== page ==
Russia Update: Investigative Committee to Interrogate Ruslan Geremeyev in Nemtsov Murder

March 19, 2015
Zaur Dadayev, suspect in the murder of Boris Nemtsov, in court March 8, 2015. Photo by Sergei Bobylev/Kommersant.

Welcome to our column, Russia Update, where we will be closely following day-to-day developments in Russia, including the Russian government’s foreign and domestic policies.

The previous issue is here.

The Investigative Committee plans to interrogate Ruslan Geremeyev, a former officer of the Sever Battalion, in the case of the murder of Boris Nemtsov. Zaur Dadayev, the main suspect in the case currently, was the deputy of this battalion under the Chechen Interior Ministry troops ruled by Ramzan Kadyrov.


Special features:

Alexey Navalny On the Murder of Boris Nemtsov
Theories about Possible Perpetrators of the Murder of Boris Nemtsov
Novaya Gazeta Releases Sensational Kremlin Memo: ‘It is Seen as Correct to Initiate Annexation of Eastern Regions of Ukraine to Russia’
Former Russian Intelligence Officers Behind Boisto “Track II” Talks – and Now the Flawed Minsk Agreement.

See also our Russia This Week stories:

All The Strange Things Happening in Moscow
Remembering Boris Nemtsov, Insider and Outsider (1959-2015)
Ultranationalists Angry over ‘Capitulation’ of Minsk Agreement,
‘Anti-Maidan’ Launched by Nationalists, Cossacks, Veterans, Bikers

The Guild War – How Should Journalists Treat Russian State Propagandists?

Please help The Interpreter to continue providing this valuable information service by making a donation towards our costs‏.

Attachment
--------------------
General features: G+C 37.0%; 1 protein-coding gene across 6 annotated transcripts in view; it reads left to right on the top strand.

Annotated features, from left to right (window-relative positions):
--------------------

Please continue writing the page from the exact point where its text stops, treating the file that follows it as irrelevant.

A Former KGB Agent Who’s Friends With Putin’s Spies Designed Cyber Security Software Used By Millions

According to popular consumer-advice and tech magazines, Kaspersky Lab creates some of the best-reviewed security software on the market. That’s been confusing to some who study Russia, since the company was started by it’s CEO Eugene Kaspersky, a former KGB officer, and is headquartered in Russia, a country known both for its prolific hackers and its espionage activities. A Bloomberg article, published today, notes that in 2012 the company began to lose or let go many of its Western senior managers and began to hire people with close ties to Russia’s intelligence or security apparatus.

In 2012, however, Kaspersky Lab abruptly changed course. Since then, high-level managers have left or been fired, their jobs often filled by people with closer ties to Russia’s military or intelligence services. Some of these people actively aid criminal investigations by the FSB, the KGB’s successor, using data from some of the 400 million customers who rely on Kaspersky Lab’s software, say six current and former employees who declined to discuss the matter publicly because they feared reprisals. This closeness starts at the top: Unless Kaspersky is traveling, he rarely misses a weekly banya (sauna) night with a group of about 5 to 10 that usually includes Russian intelligence officials. Kaspersky says in an interview that the group saunas are purely social: “When I go to banya, they’re friends.”

Chief Legal Officer Igor Chekunov, who regularly joins Kaspersky’s banya nights, is the point man for the company’s work with the Russian government, three of the insiders say. Since 2013 he has managed a team of 10 specialists who study data from customers who have been hacked and provide technical support to the FSB and other Russian agencies. The team can access data directly from any of the company’s systems. While Kaspersky Lab’s managing director for North America, Christopher Doggett, says its data are anonymous, two people familiar with the technology say it can be altered to gather identifying information from individual computers and has been used to aid the FSB in investigations. Chekunov had no biography on the company website prior to a query from Bloomberg Businessweek. Spokeswoman Sarah Kitsos says he served as a policeman after working in the KGB’s border patrol.

The article also mentions that while Kaspersky has released reports on alleged electronic espionage programs run by the U.S., U.K, and Israel, ” the company hasn’t pursued alleged Russian operations with the same vigor.”